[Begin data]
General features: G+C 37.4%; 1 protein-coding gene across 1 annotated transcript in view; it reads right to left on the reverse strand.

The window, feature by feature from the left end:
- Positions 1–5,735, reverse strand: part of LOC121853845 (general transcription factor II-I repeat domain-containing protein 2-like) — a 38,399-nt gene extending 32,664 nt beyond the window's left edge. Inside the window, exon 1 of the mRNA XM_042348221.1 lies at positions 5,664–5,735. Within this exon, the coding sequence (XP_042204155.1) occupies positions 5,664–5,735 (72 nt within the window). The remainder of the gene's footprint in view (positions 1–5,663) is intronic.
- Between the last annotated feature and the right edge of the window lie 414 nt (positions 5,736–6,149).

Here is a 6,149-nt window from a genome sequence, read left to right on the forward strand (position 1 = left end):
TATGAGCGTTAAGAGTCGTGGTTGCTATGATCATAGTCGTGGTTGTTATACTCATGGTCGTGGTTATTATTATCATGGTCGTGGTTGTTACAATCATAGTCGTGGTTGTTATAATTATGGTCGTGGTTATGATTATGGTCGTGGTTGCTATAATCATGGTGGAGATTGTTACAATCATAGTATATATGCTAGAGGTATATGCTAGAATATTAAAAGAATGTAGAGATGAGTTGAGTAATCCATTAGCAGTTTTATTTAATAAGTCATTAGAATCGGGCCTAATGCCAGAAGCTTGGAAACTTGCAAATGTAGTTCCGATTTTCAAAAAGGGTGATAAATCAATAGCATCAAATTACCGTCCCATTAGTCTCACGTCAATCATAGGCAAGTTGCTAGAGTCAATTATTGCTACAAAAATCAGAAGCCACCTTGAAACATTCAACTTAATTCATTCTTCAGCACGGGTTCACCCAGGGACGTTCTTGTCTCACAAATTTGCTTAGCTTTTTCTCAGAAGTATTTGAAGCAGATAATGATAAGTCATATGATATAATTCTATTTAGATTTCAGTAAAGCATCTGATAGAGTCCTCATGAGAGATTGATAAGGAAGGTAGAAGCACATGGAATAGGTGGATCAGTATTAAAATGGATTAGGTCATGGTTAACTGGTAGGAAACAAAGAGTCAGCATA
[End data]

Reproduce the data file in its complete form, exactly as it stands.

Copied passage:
General features: G+C 37.4%; 1 protein-coding gene across 1 annotated transcript in view; it reads right to left on the reverse strand.

The window, feature by feature from the left end:
- Positions 1–5,735, reverse strand: part of LOC121853845 (general transcription factor II-I repeat domain-containing protein 2-like) — a 38,399-nt gene extending 32,664 nt beyond the window's left edge. Inside the window, exon 1 of the mRNA XM_042348221.1 lies at positions 5,664–5,735. Within this exon, the coding sequence (XP_042204155.1) occupies positions 5,664–5,735 (72 nt within the window). The remainder of the gene's footprint in view (positions 1–5,663) is intronic.
- Between the last annotated feature and the right edge of the window lie 414 nt (positions 5,736–6,149).

Here is a 6,149-nt window from a genome sequence, read left to right on the forward strand (position 1 = left end):
TATGAGCGTTAAGAGTCGTGGTTGCTATGATCATAGTCGTGGTTGTTATACTCATGGTCGTGGTTATTATTATCATGGTCGTGGTTGTTACAATCATAGTCGTGGTTGTTATAATTATGGTCGTGGTTATGATTATGGTCGTGGTTGCTATAATCATGGTGGAGATTGTTACAATCATAGTATATATGCTAGAGGTATATGCTAGAATATTAAAAGAATGTAGAGATGAGTTGAGTAATCCATTAGCAGTTTTATTTAATAAGTCATTAGAATCGGGCCTAATGCCAGAAGCTTGGAAACTTGCAAATGTAGTTCCGATTTTCAAAAAGGGTGATAAATCAATAGCATCAAATTACCGTCCCATTAGTCTCACGTCAATCATAGGCAAGTTGCTAGAGTCAATTATTGCTACAAAAATCAGAAGCCACCTTGAAACATTCAACTTAATTCATTCTTCAGCACGGGTTCACCCAGGGACGTTCTTGTCTCACAAATTTGCTTAGCTTTTTCTCAGAAGTATTTGAAGCAGATAATGATAAGTCATATGATATAATTCTATTTAGATTTCAGTAAAGCATCTGATAGAGTCCTCATGAGAGATTGATAAGGAAGGTAGAAGCACATGGAATAGGTGGATCAGTATTAAAATGGATTAGGTCATGGTTAACTGGTAGGAAACAAAGAGTCAGCATA